The popular social media platform TikTok is facing a class-action lawsuit from a California college student. Misty Hong is accusing the Chinese company of transferring private user data to servers in China, in spite of its assurances to the contrary.
Filed in the US District Court for the Northern District of California, the lawsuit alleges that TikTok surreptitiously “vacuumed up and transferred to servers in China vast quantities of private and personally-identifiable user data.”
This is the latest in a string of legal troubles that have hit the video-sharing social media platform in recent months. Last month the Committee on Foreign Investment in the United States (CFIUS) opened a national security investigation into TikTok. The CFIUS was concerned that TikToks’s parent company Bytedance, did not seek regulatory clearance or approval in 2017 when it purchased and merged its American rival Musical.ly for $1bn (£770m, €900m).
Miss Hong claims that she downloaded the TikTok app this spring but never actually created an account. Months later, however, she alleges that TikTok had created an account for her and had produced a dossier of private information about her, including biometric data compiled from videos she had made but never posted.
The filing also alleges that TikTok transferred user data to two servers in China – bugly.qq.com and umeng.com – this data included any websites the user had visited and information about the user’s device. Bugly and Umeng are owned by Tencent and Alibaba respectively, two of the largest corporations in China, with strong links to the Chinese government.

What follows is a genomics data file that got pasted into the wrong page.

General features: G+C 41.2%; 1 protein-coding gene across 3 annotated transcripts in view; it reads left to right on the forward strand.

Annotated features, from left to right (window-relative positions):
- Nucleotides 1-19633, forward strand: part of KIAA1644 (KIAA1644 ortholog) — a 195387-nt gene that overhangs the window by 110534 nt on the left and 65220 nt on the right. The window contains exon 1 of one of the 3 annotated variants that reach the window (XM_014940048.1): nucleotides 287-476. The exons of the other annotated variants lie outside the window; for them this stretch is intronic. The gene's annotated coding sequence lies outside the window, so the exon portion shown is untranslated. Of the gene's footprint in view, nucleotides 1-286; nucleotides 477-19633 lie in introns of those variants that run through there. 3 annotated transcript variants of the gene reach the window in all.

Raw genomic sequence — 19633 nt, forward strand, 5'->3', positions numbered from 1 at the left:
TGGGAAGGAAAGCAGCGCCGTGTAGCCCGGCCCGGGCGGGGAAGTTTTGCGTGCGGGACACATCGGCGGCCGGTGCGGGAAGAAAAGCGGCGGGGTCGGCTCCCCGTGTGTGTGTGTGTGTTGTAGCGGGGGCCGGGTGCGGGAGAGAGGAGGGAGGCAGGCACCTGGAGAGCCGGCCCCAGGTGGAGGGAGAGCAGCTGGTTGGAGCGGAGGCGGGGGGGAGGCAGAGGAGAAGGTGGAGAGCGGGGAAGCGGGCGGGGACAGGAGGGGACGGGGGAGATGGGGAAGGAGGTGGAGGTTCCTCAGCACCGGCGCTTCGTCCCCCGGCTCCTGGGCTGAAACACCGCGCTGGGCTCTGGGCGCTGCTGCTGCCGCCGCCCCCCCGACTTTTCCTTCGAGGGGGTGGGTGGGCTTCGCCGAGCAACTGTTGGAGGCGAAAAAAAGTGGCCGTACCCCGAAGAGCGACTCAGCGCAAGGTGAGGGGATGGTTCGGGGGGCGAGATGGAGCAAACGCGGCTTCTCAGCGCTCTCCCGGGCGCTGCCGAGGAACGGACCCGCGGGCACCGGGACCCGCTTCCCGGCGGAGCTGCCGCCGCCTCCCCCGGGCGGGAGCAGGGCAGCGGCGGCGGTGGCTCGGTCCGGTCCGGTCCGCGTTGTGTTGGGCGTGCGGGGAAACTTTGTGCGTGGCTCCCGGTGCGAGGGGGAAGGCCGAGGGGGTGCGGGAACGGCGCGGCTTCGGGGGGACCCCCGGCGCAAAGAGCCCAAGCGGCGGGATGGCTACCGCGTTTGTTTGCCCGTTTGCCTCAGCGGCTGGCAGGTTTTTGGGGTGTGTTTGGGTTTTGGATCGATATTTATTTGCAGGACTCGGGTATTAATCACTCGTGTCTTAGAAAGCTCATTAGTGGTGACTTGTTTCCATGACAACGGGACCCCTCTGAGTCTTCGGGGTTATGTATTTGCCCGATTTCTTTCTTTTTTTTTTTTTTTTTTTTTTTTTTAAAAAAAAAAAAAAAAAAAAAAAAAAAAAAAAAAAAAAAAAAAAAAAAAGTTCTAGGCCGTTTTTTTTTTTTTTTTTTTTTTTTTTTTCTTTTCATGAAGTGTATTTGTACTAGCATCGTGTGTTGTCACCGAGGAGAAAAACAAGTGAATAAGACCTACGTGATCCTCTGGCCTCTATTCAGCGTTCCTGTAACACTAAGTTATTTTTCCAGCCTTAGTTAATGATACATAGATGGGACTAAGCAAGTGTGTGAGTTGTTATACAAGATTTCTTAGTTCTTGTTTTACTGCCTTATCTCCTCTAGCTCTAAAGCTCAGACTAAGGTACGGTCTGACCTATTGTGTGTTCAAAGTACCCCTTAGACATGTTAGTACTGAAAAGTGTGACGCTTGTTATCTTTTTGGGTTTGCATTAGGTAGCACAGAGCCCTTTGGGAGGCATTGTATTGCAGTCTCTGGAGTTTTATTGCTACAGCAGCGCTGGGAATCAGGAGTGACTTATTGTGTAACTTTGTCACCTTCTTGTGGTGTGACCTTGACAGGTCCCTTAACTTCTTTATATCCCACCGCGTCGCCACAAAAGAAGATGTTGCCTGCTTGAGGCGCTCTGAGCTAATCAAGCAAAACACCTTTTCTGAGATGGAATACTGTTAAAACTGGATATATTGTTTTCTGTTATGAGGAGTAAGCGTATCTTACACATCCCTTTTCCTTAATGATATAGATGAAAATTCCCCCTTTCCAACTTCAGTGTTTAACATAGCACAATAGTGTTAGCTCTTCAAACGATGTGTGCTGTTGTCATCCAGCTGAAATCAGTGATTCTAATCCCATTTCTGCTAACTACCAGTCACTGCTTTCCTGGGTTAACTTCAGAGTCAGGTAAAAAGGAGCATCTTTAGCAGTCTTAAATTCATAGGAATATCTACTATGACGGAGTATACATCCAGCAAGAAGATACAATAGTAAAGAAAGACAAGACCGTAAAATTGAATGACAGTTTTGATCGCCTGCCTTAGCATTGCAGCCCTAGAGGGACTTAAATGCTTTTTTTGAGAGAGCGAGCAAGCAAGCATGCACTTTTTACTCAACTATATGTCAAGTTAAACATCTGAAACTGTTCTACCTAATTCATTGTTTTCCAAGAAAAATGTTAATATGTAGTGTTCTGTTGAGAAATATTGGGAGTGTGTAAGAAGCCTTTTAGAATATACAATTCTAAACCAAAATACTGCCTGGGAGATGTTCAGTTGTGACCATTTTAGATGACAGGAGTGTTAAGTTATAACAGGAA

Furthermore, the lawsuit alleges that source code from lgexin is embedded within the TikTok app. Two years ago, security researchers discovered that lgexin was enabling developers to install spyware on a user’s phone.
While Washington has sought to squeeze Chinese tech firms such as Huawei as part of the ongoing trade war with Beijing, the spread of Chinese-owned apps such as TikTok pose a different threat.
American youngsters aged 16-24 make up 60 per cent of the company’s 26 million monthly users. It is unlikely that Washington will sit back and allow the data of an entire generation of Americans to potentially fall into the hands of the Chinese government through Chinese companies.
Last week TikTok issued an apology to a US teen who had been blocked from the service after posting a video clip criticising China’s treatment of Uighur Muslims.